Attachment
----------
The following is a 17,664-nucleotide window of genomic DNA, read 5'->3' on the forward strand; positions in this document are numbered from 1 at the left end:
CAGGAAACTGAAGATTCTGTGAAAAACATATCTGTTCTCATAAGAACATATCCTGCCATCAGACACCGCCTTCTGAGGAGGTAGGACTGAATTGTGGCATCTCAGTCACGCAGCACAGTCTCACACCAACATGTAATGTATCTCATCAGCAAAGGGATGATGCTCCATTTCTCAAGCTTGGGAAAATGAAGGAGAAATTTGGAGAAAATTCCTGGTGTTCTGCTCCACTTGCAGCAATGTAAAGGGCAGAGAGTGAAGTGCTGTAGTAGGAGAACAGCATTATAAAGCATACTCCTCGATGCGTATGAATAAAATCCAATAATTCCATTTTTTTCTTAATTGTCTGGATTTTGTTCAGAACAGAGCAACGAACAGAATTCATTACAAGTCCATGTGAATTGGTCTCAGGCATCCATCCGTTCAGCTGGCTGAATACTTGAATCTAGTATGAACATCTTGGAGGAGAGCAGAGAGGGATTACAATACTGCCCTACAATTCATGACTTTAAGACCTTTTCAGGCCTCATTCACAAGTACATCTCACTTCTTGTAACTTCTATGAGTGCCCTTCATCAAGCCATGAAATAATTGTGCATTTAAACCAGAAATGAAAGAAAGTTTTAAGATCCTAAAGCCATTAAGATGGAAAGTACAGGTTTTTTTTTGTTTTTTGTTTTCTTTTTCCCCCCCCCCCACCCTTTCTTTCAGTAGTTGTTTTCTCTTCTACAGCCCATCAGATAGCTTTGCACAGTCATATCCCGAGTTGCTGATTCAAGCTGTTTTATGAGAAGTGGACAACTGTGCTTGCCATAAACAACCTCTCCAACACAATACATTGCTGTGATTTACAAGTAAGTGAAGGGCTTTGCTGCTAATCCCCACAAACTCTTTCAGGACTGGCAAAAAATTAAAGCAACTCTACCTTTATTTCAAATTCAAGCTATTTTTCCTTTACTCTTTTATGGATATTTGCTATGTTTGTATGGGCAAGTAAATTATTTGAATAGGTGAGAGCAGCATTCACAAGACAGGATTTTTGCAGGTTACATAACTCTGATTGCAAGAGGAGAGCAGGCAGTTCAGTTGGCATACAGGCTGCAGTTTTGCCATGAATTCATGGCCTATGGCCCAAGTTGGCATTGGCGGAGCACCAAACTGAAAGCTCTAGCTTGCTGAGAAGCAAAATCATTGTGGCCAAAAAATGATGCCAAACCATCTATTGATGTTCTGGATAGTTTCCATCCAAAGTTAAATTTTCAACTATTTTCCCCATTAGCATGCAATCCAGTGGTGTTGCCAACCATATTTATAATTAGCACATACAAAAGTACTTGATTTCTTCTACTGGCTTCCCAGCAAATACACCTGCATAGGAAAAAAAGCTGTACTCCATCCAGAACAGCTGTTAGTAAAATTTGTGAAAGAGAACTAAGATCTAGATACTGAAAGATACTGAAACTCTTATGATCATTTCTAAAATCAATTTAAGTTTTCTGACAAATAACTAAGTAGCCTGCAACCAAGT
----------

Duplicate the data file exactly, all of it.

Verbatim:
The following is a 17,664-nucleotide window of genomic DNA, read 5'->3' on the forward strand; positions in this document are numbered from 1 at the left end:
CAGGAAACTGAAGATTCTGTGAAAAACATATCTGTTCTCATAAGAACATATCCTGCCATCAGACACCGCCTTCTGAGGAGGTAGGACTGAATTGTGGCATCTCAGTCACGCAGCACAGTCTCACACCAACATGTAATGTATCTCATCAGCAAAGGGATGATGCTCCATTTCTCAAGCTTGGGAAAATGAAGGAGAAATTTGGAGAAAATTCCTGGTGTTCTGCTCCACTTGCAGCAATGTAAAGGGCAGAGAGTGAAGTGCTGTAGTAGGAGAACAGCATTATAAAGCATACTCCTCGATGCGTATGAATAAAATCCAATAATTCCATTTTTTTCTTAATTGTCTGGATTTTGTTCAGAACAGAGCAACGAACAGAATTCATTACAAGTCCATGTGAATTGGTCTCAGGCATCCATCCGTTCAGCTGGCTGAATACTTGAATCTAGTATGAACATCTTGGAGGAGAGCAGAGAGGGATTACAATACTGCCCTACAATTCATGACTTTAAGACCTTTTCAGGCCTCATTCACAAGTACATCTCACTTCTTGTAACTTCTATGAGTGCCCTTCATCAAGCCATGAAATAATTGTGCATTTAAACCAGAAATGAAAGAAAGTTTTAAGATCCTAAAGCCATTAAGATGGAAAGTACAGGTTTTTTTTTGTTTTTTGTTTTCTTTTTCCCCCCCCCCCACCCTTTCTTTCAGTAGTTGTTTTCTCTTCTACAGCCCATCAGATAGCTTTGCACAGTCATATCCCGAGTTGCTGATTCAAGCTGTTTTATGAGAAGTGGACAACTGTGCTTGCCATAAACAACCTCTCCAACACAATACATTGCTGTGATTTACAAGTAAGTGAAGGGCTTTGCTGCTAATCCCCACAAACTCTTTCAGGACTGGCAAAAAATTAAAGCAACTCTACCTTTATTTCAAATTCAAGCTATTTTTCCTTTACTCTTTTATGGATATTTGCTATGTTTGTATGGGCAAGTAAATTATTTGAATAGGTGAGAGCAGCATTCACAAGACAGGATTTTTGCAGGTTACATAACTCTGATTGCAAGAGGAGAGCAGGCAGTTCAGTTGGCATACAGGCTGCAGTTTTGCCATGAATTCATGGCCTATGGCCCAAGTTGGCATTGGCGGAGCACCAAACTGAAAGCTCTAGCTTGCTGAGAAGCAAAATCATTGTGGCCAAAAAATGATGCCAAACCATCTATTGATGTTCTGGATAGTTTCCATCCAAAGTTAAATTTTCAACTATTTTCCCCATTAGCATGCAATCCAGTGGTGTTGCCAACCATATTTATAATTAGCACATACAAAAGTACTTGATTTCTTCTACTGGCTTCCCAGCAAATACACCTGCATAGGAAAAAAAGCTGTACTCCATCCAGAACAGCTGTTAGTAAAATTTGTGAAAGAGAACTAAGATCTAGATACTGAAAGATACTGAAACTCTTATGATCATTTCTAAAATCAATTTAAGTTTTCTGACAAATAACTAAGTAGCCTGCAACCAAGT